Crux of the Problem

Over the last 50 years, schools have moved away from 19th-century educational practices, with the teacher in front of the room talking to children sitting in rows, towards a more modern system emphasizing students as learners, not just sponges, more cooperative learning, more give and take, more emphasis on reasoning and finding answers, more concern with the world around them and, of course, far more use of technology. As we have moved well into the 21st century, 19th-century education practice is being left behind.

So why are schools still dependent on 19th-century funding sources?

A recent report by the U.S. Census Bureau revealed that in 2008, public school districts throughout the nation spent an average of $10,200 per pupil, a 6.1 percent increase over the previous year. The report noted that public education is the single largest category of all state and local government spending.

According to the Census Bureau, public school systems spent $593.2 billion in 2008 of which state governments contributed 48.3 percent and the federal government contributed just 8.1 percent. The balance, 43.7 percent (approximately $260 billion), came from local sources.

Those local taxes are almost always based on the 19th-century concept that land ownership is the best mark of wealth. The family that owned the largest ranch or the most productive farm was obviously wealthier than the day laborers and others who worked on their land. Certainly there were other measures of wealth — merchants, bankers, lawyers, craftsmen and others could earn considerable money — but they used it to buy houses and farms themselves and were taxed accordingly.

Property was the mark of wealth in the 19th century, and it probably made sense to raise funds for local concerns — and especially the schools — by levying a tax on real estate. Landowners made up the community, ran the community and had the resources to pay the community’s bills.

But land is no longer necessarily a reflection of wealth. Millions of people of modest wealth own, or hope to own, their home. As recently as five years ago, the president of the United States declared home ownership a proper goal of all Americans. In other words, everybody — rich or poor — should own a piece of property. But owning a home does not make a person or a family wealthy.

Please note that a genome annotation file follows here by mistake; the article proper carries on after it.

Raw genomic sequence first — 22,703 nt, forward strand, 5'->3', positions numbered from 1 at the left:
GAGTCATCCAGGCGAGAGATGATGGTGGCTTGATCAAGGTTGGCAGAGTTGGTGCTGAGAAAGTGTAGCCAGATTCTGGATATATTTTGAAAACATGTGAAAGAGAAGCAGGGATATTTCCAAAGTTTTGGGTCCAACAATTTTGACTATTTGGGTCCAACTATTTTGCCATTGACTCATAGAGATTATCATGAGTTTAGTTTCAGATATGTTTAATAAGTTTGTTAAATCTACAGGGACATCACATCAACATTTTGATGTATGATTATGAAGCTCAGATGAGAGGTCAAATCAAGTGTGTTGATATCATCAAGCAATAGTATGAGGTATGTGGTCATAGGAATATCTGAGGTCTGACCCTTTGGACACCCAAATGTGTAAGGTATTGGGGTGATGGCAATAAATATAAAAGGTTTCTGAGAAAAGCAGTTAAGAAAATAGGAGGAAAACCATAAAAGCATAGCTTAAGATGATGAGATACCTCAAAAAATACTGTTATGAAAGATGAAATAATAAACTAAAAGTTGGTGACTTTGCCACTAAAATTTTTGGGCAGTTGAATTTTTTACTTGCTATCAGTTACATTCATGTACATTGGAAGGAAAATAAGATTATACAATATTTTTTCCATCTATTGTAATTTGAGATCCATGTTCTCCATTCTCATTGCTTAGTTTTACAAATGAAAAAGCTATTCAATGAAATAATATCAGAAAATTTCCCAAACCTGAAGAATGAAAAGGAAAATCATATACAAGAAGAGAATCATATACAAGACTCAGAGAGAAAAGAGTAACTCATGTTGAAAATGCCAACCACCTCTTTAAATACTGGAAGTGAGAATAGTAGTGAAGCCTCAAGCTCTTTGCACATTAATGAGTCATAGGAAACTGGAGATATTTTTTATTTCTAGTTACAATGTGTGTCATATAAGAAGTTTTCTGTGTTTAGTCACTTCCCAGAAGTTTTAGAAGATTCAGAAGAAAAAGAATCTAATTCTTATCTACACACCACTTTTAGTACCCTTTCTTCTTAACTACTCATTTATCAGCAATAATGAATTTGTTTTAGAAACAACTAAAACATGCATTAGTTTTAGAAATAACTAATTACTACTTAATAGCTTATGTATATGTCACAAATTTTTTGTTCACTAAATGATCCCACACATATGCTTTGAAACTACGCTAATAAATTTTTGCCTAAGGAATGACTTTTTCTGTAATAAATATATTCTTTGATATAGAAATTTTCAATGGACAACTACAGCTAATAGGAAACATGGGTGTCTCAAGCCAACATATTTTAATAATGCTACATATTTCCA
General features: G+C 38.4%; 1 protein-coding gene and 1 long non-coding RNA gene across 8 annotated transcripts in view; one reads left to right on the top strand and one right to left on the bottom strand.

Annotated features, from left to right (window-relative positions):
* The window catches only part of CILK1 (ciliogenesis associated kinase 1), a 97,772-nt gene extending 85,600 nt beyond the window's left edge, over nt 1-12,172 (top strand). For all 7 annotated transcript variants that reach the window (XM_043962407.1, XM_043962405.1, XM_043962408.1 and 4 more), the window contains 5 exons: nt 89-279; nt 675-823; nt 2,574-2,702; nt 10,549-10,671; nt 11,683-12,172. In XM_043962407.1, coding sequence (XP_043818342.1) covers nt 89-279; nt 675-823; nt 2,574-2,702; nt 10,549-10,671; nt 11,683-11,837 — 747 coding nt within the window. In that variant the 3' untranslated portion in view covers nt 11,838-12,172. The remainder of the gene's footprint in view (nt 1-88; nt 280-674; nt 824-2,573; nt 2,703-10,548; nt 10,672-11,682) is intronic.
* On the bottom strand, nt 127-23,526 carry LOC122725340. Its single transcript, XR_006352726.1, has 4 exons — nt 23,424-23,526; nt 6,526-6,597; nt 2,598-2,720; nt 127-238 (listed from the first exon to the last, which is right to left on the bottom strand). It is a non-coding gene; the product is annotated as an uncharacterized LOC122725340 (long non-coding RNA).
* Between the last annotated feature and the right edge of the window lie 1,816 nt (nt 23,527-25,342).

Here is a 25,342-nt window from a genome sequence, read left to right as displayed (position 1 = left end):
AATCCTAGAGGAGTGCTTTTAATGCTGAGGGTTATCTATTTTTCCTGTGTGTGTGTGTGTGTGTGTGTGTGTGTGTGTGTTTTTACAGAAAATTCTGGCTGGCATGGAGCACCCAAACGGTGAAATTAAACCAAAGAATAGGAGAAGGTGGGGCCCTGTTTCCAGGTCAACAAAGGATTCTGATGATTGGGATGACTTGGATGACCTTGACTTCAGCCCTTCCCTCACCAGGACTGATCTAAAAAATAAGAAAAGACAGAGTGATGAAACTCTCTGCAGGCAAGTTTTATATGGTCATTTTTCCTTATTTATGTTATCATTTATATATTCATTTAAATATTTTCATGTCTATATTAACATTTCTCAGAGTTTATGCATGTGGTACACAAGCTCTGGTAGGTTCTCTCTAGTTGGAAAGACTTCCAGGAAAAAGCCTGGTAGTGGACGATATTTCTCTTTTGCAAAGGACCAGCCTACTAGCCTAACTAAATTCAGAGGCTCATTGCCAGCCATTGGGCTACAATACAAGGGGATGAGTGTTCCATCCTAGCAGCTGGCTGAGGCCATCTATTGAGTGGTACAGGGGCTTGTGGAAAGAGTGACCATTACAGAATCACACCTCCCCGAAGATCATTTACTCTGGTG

The story of people forced to give up their homes because they cannot afford to pay the local real estate taxes is hardly new. People live longer now than in the 19th Century, and many of us are on fixed incomes. We do not have liquid resources to fall back upon when the taxes on our single real asset go up.

Ask a realtor what the key question is when they’re showing a house and they quickly answer, “What are the taxes?” A potential buyer asks,” If we move into this house, will we be able to stay here when we get older”? In other words, how high are my real estate taxes going to go?

The answer is that they are going to go higher. Why? Depending on your point of view, the reason can be described in two opposing responses:

Response One: Because the schools spend too much, pay teachers too much and don’t do a good enough job! (The same is sometimes also said of other local services but less often about police, fire and sanitation — probably because, unlike the schools, all people use those services.)

That is the sentiment that governors and state legislatures and some portions of the public endorse and often express when they propose putting caps on the rate of growth of real estate taxes or otherwise limit how much money localities and school districts can raise. It’s a simplistic answer to a complicated problem. We need, and most people appreciate, the services (including schools) that we pay for with local taxes, but the average homeowner simply does not have the resources to pay more.

Response Two: Because our local system of taxation is based on 19th-century concepts of wealth, not on 21st-century reality.

That, it seems to me, is the real crux of the problem. Just as we have gotten away from 19th-century teaching, we need to break away from 19th-century funding.

That’s easier said than done. Lots of wealthy and powerful people oppose raising income taxes. But the attack on real estate taxes, and the fact that it is truly an obsolete way to raise local money, is going to leave school districts with little choice. Either they are going to have to continue cutting teachers and services, or they are going to have to help find alternate ways to raise the money they need. How do we get started on that?

About the Author

Paul Abramson is education industry analyst for SP&M and president of Stanton Leggett & Associates, an educational facilities consulting firm based in Mamaroneck, N.Y. He was named CEPFI’s 2008 "Planner of the Year."